Gone are the days of pitching financial products to earn a trip or because they pay well. Gone are the days of flashy brochures promising comprehensive wealth management, when only a fraction of this marketing message was being delivered. Gone are the days of trying to serve too many clients. (Sorry, David.)
Today is the time for the true financial advisor who serves his clients well (defense) and is mentally prepared (mindset) to aggressively prospect (offense) for new affluent opportunities.
As an aside to keep everything simple, in thinking about capitalizing on this improved affluent trust factor and to get it working for you, think in terms of framing every affluent client relationship as if that client were your mother. Within that context, affluent clients will consistently get the level of service and personal attention that would be showered upon an advisor's mom. With a little proactive prompting, your appeal to their centers of influence can be magnetic. And if you need any more incentive, keep in mind that over 96 percent of advisors are not playing offense in today's environment. In other words, there is no competition.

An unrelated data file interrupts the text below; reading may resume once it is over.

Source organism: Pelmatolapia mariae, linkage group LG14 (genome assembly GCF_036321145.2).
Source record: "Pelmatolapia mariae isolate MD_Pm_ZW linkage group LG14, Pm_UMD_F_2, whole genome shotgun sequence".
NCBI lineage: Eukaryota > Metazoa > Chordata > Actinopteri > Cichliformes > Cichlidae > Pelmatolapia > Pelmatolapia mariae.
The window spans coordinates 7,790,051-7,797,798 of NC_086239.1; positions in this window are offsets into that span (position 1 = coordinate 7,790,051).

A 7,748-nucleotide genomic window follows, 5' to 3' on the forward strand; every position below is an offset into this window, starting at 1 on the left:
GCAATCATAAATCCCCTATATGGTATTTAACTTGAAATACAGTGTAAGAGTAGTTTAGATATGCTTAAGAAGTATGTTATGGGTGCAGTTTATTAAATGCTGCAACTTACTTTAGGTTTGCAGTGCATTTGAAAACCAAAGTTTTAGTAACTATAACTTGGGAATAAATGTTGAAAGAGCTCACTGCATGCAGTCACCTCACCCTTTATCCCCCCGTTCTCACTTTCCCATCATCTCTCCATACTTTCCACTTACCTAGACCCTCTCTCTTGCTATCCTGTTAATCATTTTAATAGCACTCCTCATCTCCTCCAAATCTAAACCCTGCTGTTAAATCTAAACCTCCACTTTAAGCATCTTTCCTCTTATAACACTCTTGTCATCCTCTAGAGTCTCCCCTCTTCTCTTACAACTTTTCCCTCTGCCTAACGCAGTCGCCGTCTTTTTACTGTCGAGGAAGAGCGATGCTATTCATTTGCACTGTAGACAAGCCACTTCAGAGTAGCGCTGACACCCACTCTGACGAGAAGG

You must do everything possible to capitalize on this silver lining. Remember: Your actions over the next 12 months will define your practice for the next 10 years.
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Once again, we want to thank all of you who have emailed comments and questions to us. We will continue to do our best to answer each one. If you have any topic suggestions or special requests, please contact Rich Santos, publisher of Registered Rep. and Trust & Estates magazines, at firstname.lastname@example.org.